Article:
There are plenty of cheap phrases left that do get traffic, its just a matter of the work involved finding them.

BetaChat




msg:537426
 12:03 pm on Apr 29, 2004 (gmt 0)

<<
"mortgage" brings me lots of expensive timewasters
"UK remortgage" brings me cheaper, qualified, traffic
"UK low rate remortgages" brings me nothing!
>>

One thing I noticed is that I use the "mortgage" example alot, but I place the price of the product in the ad header. So far my CTR has been way down, but at least I'm not wasting money on users who are click happy.

Michael Anthony




msg:537427
 12:04 pm on Apr 29, 2004 (gmt 0)

Too true, eWhisper, it's also often the case that mispellings can bring you much cheaper traffic. I recently came across a loans site that had been optimised for the mispelling - "Laons" - and just thought "I wish I'd thought of that".

mfishy




msg:537428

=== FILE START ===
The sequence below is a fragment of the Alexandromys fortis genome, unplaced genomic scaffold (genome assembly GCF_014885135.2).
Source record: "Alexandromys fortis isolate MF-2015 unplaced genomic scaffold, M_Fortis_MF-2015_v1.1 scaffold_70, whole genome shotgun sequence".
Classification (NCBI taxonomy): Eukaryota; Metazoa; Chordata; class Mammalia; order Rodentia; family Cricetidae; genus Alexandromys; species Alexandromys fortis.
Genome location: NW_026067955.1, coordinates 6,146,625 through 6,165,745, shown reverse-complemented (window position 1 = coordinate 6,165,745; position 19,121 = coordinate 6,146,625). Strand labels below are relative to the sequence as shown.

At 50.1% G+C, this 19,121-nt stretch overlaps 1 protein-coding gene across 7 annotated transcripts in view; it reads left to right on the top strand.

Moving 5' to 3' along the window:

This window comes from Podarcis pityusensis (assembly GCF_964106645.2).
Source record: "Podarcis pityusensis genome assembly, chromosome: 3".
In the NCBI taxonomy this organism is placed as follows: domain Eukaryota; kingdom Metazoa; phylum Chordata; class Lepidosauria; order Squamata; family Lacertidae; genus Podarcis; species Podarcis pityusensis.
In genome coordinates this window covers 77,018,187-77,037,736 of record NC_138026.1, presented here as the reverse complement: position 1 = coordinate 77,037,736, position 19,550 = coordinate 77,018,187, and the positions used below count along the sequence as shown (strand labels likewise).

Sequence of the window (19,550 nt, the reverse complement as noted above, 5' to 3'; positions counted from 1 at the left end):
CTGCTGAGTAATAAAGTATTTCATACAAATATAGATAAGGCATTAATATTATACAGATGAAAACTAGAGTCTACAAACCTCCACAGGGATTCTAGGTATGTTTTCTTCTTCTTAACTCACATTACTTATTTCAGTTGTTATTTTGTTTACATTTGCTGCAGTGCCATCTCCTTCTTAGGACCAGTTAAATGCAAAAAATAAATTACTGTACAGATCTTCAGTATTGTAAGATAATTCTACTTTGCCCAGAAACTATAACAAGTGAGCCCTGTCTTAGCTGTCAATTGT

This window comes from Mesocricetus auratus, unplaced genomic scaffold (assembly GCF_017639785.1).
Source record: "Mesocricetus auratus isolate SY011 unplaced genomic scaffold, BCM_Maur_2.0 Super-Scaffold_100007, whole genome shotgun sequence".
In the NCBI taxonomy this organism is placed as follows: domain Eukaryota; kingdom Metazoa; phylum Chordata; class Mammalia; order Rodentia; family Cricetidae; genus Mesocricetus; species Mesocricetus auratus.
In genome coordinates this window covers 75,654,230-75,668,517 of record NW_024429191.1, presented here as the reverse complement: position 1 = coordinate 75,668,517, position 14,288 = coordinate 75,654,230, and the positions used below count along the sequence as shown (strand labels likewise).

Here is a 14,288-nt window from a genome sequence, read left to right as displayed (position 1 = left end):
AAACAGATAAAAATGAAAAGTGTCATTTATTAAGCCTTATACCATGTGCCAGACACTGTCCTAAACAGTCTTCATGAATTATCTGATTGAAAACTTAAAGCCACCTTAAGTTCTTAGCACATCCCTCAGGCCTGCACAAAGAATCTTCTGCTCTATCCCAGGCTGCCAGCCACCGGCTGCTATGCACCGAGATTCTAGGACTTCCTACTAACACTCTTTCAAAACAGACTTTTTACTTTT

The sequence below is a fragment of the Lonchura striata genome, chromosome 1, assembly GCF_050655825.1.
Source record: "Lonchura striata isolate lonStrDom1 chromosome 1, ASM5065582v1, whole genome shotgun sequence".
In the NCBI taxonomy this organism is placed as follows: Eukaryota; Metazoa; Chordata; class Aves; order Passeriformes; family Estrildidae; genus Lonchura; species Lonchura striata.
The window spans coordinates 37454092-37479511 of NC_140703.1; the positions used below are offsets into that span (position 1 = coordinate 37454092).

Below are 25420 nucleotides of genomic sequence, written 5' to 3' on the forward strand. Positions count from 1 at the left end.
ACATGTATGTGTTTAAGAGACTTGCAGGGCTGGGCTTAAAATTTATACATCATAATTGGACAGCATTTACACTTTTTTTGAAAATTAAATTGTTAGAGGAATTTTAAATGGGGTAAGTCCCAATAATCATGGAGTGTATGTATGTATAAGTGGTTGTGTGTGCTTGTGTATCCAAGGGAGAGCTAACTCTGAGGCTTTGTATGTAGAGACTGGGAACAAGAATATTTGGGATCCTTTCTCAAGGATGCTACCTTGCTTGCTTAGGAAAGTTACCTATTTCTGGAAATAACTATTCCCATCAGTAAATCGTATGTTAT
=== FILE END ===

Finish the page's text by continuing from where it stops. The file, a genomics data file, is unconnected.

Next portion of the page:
12:48 pm on Apr 29, 2004 (gmt 0)

only thing with misspellings is the engines always throw up "did you mean?"...

eWhisper




msg:537429
 2:21 pm on Apr 30, 2004 (gmt 0)

Actually, I didn't mean targeting misspellings. While that is useful, I meant targeting country specific spellings.

There are some words that are spelled one way in the UK, and another in the US. If your a US company targeting a UK audience, are you using the UK spelling, or are you using the US spelling?

If you are using the US spelling, the UK people will think you are misspelling the term and are less likely to think of you as an authority, as you can't spell, not realizing thats the way its spelled in another country.

There are a many words that have spelling differences between the US and UK, and marketing the word correctly to the target audience can help your sales.

This 31 message thread spans 2 pages: 31 ( [1] 2 > >